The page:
The Child Poverty Action Group today warmly welcomed the Labour Party’s policies to reinstate the Training Incentive Allowance (TIA) for sole parents undertaking tertiary level study and to make part-time paid work more worthwhile for families on benefits – but warned that Labour’s pledges would not help many of the children in entrenched poverty.
“For years, CPAG has been calling for this policy on the TIA and for abatement thresholds to be raised significantly and then indexed to wages,” says CPAG economist Susan St John. “So it’s good to see these vital and sensible policies announced today.”
Parents are best-placed to make decisions for their own families, and CPAG believes the policies are likely to empower and increase the agency of those parents who are in a position to consider training or part-time work.
“But there should be no delay. The policies need to be implemented immediately as a response to the deepening recession,” says St John. “Sometimes Labour announces social welfare policy nearly a year before it’s brought in. This cannot happen in this case; these employment-support measures must be brought in promptly, as was done with the wage subsidy and the COVID-19 Income Relief Payment.”
OPINION: Last week the Reserve Bank printed $1.4 billion. That’s the equivalent of 116 Green Schools at the prevailing rate. This was a typical week.
No one cared. There were no headlines. No one asked for Adrian Orr to resign.
$1.4b is the equivalent of $280 for every New Zealander. In a single week.
Did you see any of that money? Probably not. So you may wonder, where is all of this cash going?
Orr hinted at the effect of this spend-up at a speech to the Victoria University School of Government last week.
“We acknowledge that lower interest rates inflate asset prices, which is a transmission mechanism that monetary policy works through. Higher house prices, for example, make people feel wealthier, more inclined to spend, which supports the economy.”
Orr’s money-printing programme is making the rich richer in the hope that they will spend some of this cash on frivolities like restaurant meals and herbal supplements, thus benefiting those minions who provide such services who are able to retain their jobs.
This is trickle-down economics.
By printing cash, Orr is allowing Wellington to spend money without the irritating detail of taxing or borrowing it. $1.4b on an annualised basis is $72b, about 80 per cent of pre-Covid government spending.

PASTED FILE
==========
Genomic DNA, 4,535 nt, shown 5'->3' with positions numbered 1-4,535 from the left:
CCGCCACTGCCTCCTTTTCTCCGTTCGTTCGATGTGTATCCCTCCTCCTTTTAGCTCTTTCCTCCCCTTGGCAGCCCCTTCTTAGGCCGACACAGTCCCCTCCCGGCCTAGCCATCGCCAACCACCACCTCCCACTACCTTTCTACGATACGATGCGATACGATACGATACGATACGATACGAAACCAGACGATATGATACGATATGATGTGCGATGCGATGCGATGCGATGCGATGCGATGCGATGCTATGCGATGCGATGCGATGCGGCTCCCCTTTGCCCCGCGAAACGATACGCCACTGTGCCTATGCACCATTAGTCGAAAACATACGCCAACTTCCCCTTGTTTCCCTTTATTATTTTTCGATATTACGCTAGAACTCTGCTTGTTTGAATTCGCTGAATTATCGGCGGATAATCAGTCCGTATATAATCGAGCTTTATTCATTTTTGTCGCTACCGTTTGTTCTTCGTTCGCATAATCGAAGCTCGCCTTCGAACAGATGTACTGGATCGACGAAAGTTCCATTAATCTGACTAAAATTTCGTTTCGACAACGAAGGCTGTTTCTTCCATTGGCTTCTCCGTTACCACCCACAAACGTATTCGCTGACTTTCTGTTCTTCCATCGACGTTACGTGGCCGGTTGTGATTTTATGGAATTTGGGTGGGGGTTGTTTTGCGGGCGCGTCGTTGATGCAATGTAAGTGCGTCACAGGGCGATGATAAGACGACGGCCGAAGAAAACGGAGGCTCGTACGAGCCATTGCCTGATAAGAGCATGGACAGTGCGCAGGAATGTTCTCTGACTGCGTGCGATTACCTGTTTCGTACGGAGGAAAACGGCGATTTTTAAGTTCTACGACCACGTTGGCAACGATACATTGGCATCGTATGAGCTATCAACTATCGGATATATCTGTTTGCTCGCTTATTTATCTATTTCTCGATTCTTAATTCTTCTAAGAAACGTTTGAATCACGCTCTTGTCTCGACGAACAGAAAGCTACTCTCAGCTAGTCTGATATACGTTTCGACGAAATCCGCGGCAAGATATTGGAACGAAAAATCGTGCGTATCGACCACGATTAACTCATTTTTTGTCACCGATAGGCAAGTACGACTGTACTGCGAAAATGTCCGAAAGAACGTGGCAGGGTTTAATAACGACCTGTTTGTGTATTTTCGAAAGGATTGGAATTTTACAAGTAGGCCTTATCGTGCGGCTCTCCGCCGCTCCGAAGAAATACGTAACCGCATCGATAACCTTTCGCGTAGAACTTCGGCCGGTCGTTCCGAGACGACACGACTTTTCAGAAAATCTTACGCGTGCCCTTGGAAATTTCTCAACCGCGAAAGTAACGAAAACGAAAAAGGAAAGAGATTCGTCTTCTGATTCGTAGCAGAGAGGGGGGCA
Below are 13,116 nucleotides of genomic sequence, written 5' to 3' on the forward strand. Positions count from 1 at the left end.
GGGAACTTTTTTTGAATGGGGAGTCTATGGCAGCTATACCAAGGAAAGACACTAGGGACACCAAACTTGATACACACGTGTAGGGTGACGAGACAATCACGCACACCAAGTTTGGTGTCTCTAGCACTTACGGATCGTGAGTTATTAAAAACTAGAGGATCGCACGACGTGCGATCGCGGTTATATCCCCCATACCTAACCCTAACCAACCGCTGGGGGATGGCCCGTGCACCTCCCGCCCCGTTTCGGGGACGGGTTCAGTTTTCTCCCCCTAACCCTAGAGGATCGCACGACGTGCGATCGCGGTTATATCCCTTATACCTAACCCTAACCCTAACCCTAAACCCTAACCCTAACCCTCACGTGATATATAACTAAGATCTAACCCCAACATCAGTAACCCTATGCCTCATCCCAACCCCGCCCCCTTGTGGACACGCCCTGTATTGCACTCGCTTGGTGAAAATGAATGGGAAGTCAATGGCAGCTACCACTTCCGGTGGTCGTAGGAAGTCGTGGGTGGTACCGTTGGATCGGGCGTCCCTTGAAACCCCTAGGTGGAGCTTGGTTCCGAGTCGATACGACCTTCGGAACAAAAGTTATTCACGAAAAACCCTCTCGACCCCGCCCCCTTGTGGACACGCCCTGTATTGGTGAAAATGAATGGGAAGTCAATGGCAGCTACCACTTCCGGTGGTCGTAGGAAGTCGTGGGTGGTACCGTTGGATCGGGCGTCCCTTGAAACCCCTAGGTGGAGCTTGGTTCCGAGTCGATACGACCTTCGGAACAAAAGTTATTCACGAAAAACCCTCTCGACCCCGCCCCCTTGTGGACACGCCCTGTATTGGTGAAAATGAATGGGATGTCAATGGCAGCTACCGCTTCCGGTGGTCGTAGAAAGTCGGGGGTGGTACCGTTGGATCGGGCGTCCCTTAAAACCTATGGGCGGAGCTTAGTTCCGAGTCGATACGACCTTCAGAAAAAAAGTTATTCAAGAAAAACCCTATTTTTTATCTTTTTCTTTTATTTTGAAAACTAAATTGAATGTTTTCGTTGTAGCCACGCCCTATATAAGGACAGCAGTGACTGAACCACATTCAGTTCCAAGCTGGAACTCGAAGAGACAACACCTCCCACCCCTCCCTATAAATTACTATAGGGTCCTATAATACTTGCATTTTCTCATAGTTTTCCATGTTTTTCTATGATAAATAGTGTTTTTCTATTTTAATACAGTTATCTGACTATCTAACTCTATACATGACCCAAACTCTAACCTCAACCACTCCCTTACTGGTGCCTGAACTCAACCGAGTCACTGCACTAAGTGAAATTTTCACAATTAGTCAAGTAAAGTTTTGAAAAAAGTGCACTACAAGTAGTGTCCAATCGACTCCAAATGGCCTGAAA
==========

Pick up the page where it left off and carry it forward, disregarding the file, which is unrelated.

Incomes are scheduled to be cut by up to $63 a week for many of New Zealand’s lowest-income households in less than a month, but Child Poverty Action Group (CPAG) and Auckland Action Against Poverty (AAAP) are both urging the Government to immediately raise family incomes instead, as an ongoing crisis-response measure.
This is a “high-income nation”: No one should be worrying about how to afford the essentials.
High income nations like ours can afford a decent life for all, where every whānau can thrive, not just survive. But here, for many, it’s not currently being realised. Too many young people live in households where they feel hopeless.
Read our full document below for key messages, and for questions to challenge political candidates with this election.
White New Zealanders are much more likely to get a new, more generous welfare payment introduced in response to Covid-19.
The Government was warned that it was creating a “two-tier” welfare system which could potentially worsen racial inequality when it introduced the higher, tax-free, more accessible benefit in May.
The Covid Income Relief Payment (CIRP) of $490 a week was worth nearly twice as much as a single person’s unemployment benefit. Unlike most existing benefits, it was also available to people whose partners were earning – as long as that partner was making no more than $2000 a week.
When introduced, the Government said it was to “cushion the blow” for people who had an unexpected, sharp drop in income – but denied it was middle class welfare.
Welfare advocates said the policy gave the impression that long-term beneficiaries were less deserving than middle-class people who had just lost their jobs during the pandemic.
Maori households are over-represented in the long-term beneficiary category, and the National Party said that making the new benefit permanent could worsen racial inequality in the welfare system.